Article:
David Brunori: I agree with Brian that the timing of a push for significantly higher taxes on the wealthy seems odd. Massachusetts does not appear to need more revenue at this moment. As Brian noted, the measure seems unnecessary. I am less sure that the people of Massachusetts will vote to support this measure. I think many folks in the Bay State will be weary of returning the Commonwealth to a land of high taxes. Older residents will certainly remember that their state was once known as Taxachusetts! More fundamentally, I think raising taxes on the wealthy is a poor policy choice. The wealthy can and do move. If the pandemic has taught us anything it’s that some people can work from anywhere. If it passes, the rich will not flee overnight of course. There is a cost to moving. But overtime the commonwealth will find out that taxing their wealthy citizens in this manner will result in, well, more of them living in New Hampshire or other tax friendly climates.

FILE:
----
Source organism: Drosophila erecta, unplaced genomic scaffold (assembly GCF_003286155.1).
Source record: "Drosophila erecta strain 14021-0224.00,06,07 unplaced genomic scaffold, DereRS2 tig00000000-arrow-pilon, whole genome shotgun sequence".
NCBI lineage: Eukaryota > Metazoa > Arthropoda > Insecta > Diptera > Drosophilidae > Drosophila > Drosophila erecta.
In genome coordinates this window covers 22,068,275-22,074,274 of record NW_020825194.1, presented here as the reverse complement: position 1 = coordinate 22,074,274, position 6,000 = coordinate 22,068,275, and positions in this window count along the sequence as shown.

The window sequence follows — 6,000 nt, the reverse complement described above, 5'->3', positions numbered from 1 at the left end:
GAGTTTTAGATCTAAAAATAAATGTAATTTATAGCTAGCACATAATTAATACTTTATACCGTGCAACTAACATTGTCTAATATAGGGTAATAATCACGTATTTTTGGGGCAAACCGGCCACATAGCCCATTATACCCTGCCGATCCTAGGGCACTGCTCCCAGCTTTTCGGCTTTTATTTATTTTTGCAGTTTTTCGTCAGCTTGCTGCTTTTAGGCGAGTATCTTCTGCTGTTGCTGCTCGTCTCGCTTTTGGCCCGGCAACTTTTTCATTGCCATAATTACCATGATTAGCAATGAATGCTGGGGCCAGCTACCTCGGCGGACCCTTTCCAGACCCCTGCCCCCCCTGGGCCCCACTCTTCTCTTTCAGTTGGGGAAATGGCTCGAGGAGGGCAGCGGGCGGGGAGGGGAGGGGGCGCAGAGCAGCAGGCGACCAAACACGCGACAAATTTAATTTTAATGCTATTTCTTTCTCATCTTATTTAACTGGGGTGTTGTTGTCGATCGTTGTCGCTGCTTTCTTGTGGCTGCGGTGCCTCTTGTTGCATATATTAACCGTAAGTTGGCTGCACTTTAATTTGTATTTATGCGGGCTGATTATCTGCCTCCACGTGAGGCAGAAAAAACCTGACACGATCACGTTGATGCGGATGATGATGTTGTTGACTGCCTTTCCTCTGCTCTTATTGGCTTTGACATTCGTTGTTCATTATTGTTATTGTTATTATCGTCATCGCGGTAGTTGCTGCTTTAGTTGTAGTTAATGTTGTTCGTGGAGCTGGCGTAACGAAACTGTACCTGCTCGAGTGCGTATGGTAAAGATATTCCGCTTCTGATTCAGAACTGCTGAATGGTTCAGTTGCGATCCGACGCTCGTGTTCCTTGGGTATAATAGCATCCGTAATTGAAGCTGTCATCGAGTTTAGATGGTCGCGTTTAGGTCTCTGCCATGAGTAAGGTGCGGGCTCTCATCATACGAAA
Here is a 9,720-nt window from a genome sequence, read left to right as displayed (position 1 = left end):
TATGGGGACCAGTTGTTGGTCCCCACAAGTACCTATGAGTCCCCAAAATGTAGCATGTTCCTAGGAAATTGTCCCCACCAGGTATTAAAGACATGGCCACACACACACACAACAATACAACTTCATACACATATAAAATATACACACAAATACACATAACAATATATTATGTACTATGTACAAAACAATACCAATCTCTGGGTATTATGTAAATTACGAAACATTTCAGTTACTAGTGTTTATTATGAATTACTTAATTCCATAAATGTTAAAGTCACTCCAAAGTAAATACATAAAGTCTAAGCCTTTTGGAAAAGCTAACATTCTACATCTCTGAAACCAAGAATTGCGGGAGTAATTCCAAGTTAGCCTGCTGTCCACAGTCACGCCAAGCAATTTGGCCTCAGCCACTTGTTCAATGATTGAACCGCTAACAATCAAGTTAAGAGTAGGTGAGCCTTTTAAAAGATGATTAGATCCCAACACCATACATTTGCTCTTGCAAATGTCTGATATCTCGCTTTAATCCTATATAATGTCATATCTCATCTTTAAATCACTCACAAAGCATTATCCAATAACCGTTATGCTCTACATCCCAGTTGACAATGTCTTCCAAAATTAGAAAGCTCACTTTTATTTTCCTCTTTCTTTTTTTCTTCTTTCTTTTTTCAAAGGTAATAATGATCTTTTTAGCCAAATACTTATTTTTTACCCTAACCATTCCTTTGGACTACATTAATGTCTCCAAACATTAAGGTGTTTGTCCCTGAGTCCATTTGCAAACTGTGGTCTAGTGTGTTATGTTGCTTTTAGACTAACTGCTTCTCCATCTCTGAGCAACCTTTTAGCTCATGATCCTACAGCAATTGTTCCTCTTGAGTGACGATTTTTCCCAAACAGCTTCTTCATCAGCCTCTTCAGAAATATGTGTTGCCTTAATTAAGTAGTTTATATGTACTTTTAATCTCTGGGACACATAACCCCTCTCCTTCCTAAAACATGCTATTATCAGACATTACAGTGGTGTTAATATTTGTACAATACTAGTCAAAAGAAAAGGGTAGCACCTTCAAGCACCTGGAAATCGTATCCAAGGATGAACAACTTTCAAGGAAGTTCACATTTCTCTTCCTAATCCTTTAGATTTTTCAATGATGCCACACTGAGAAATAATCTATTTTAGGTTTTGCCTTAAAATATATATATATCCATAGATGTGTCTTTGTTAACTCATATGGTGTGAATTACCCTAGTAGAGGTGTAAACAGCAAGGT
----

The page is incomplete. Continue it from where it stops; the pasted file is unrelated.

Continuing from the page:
Although this ballot measure has yet to become law, Massachusetts taxpayers, particularly those with substantial short-term capital gains, should model the impact of a 4% tax increase, and consider whether relocation is a viable option.
Call us at +1 213.873.1700, email us at firstname.lastname@example.org or fill out the form below and we'll contact you to discuss your specific situation.
This article was written by David Brunori , Brian Kirkell and originally appeared on 2021-06-14.
2021 RSM US LLP. All rights reserved.
The information contained herein is general in nature and based on authorities that are subject to change. RSM US LLP guarantees neither the accuracy nor completeness of any information and is not responsible for any errors or omissions, or for results obtained by others as a result of reliance upon such information. RSM US LLP assumes no obligation to inform the reader of any changes in tax laws or other factors that could affect information contained herein. This publication does not, and is not intended to, provide legal, tax or accounting advice, and readers should consult their tax advisors concerning the application of tax laws to their particular situations. This analysis is not tax advice and is not intended or written to be used, and cannot be used, for purposes of avoiding tax penalties that may be imposed on any taxpayer.